The Three-Body Problem

TheThreeBodyProblemCoverCixin Liu’s ‘The Three-Body Problem‘ is getting a lot of attention.  It’s a popular and award winning science fiction novel in China that has recently been translated into English by Ken Liu, to considerable acclaim.  It’s been nominated for both the Nebula and Hugo Awards.  (Note: if you’re following the current Hugo nomination debacle, this book is not on either of the Puppy slates.)  It’s also being made into a movie in China.

I bought it several months ago, but it took me a while to finally sit down and read it.  Once I did, it was the kind of book I ended up racing through in a couple of days.

The story ranges over several decades of Chinese history, starting in the Cultural Revolution and finishing in the near future (at least as of when the novel was originally written).  It then broadens to encompass a world wide conspiracy, and finally an interstellar one.

The book explores a ton of fascinating ideas, from how science works, to an alien society that exists in a brutal and treacherous environment.  At the core of the story is that alien society, and the central scientific problem of its environment that it tries to solve throughout its history.  After many millions of years and devastating civilizational collapses, it finally comes to the conclusion that, due to chaos theory, the problem is unsolvable and so, for its own survival, it has no choice but to seek another home.

Some time afterward, a scientist on Earth discovers a way to magnify a signal from Earth by bouncing it off the Sun, using the power of the Sun to broadcast the message, making it far more visible across interstellar distances.  The friendship message is responded to by someone from the civilization above, but by someone who claims to be a pacifist urging that Earth not reply, because to do so would be to invite certain invasion.  For reasons that are clear in the story, the scientist does reply, and invites the invasion.

While this is hard science fiction, and many of the characters aren’t the most drawn out, particularly the side characters, the core characters nonetheless all act for understandable reasons.  None of them seem like plot placeholders.  We see the background of the person who turns out to be the central villain, and its not hard to see why they have the motivations that they do.  And, of course, we see enough of the history of the alien race to understand their motivations, even if those  motivations make them humanity’s enemy.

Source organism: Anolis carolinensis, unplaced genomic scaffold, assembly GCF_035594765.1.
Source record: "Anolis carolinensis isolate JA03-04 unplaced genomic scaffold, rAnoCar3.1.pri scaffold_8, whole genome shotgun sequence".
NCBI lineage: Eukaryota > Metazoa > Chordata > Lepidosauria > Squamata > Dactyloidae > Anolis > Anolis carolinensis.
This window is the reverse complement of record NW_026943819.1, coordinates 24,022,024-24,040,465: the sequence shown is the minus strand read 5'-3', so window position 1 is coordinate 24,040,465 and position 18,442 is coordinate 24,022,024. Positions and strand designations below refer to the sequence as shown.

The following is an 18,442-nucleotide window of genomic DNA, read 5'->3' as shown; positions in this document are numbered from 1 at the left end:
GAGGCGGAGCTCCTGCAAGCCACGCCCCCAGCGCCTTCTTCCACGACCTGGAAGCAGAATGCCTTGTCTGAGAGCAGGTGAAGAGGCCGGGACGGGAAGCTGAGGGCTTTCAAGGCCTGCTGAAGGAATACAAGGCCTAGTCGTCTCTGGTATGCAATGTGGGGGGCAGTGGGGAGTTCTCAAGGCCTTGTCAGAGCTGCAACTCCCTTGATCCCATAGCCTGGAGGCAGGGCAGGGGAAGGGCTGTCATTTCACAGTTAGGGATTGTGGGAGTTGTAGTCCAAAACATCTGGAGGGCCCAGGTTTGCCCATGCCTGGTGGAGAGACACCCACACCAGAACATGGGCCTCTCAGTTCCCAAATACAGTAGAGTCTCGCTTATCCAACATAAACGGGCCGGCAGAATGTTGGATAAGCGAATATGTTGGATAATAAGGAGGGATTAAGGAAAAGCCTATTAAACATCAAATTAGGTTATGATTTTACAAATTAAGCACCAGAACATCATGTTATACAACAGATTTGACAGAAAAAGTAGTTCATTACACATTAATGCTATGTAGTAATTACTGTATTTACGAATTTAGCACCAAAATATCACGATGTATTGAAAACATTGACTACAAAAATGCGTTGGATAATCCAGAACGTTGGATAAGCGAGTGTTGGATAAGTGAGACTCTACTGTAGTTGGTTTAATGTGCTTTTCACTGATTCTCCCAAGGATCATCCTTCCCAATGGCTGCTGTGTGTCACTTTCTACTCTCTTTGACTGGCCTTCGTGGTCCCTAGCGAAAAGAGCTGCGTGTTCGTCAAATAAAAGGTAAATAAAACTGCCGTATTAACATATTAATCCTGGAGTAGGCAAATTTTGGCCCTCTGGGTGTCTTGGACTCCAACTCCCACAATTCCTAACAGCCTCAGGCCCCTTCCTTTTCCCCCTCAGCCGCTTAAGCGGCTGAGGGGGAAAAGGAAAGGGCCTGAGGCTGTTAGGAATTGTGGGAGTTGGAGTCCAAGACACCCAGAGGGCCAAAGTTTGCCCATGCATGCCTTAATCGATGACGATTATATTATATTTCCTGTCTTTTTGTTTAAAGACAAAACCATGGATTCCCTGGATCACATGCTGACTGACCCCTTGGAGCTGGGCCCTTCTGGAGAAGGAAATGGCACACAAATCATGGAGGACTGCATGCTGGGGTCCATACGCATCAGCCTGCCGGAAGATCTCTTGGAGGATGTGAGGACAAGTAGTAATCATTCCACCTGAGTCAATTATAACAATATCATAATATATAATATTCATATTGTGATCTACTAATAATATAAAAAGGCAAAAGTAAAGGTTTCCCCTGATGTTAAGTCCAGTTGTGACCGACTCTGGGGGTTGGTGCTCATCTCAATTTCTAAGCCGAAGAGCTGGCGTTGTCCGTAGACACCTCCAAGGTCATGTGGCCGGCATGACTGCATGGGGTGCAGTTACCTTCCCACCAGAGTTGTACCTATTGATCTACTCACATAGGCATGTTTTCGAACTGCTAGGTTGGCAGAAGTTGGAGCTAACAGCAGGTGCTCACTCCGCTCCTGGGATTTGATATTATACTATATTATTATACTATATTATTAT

The fact that this is a work translated from Chinese makes for some awkward reading, particularly in the early chapters.  As an American reading this book, the first alien society that I had to navigate was the Chinese one.  As someone with only a cursory knowledge of the Cultural Revolution, I learned some things.  (Supplemented by numerous Wikipedia breaks.)  But the sheer storytelling ability of the author soon transcends any cross cultural barriers.

So, if hard science fiction, including long descriptions of scientific and technological concepts, is your cup of tea, I highly recommend this book.  There are a few places where I found the science questionable, inaccurate, or dated, but it wasn’t enough to hurt my enjoyment of the overall story.

This book is actually the first in a trilogy.  The second book appears to have already been translated.  I will definitely be reading it.

3 thoughts on “The Three-Body Problem

    1. I think you’d enjoy it. One chapter has a computer made out of 30 million soldiers, with each soldier acting as a logic gate or other component. As they’re getting organized, the characters, who happen to be avatars of Isaac Newton and John von Neumann, explain the basic logic gate architecture.

      Other parts of the book show the slow development of the alien understanding of their environment, with a Copernican like moment that I think you’d appreciate.


      1. Interesting, indeed!

        There’s a concept from the Theory of Consciousness field about positing every citizen of China as a brain cell and envisioning the collective as a functioning mind. (It’s sort of an extension of the “Chinese Room” concept.)

        Interesting thing to find in a book written by a man from China! 🙂

        Liked by 1 person

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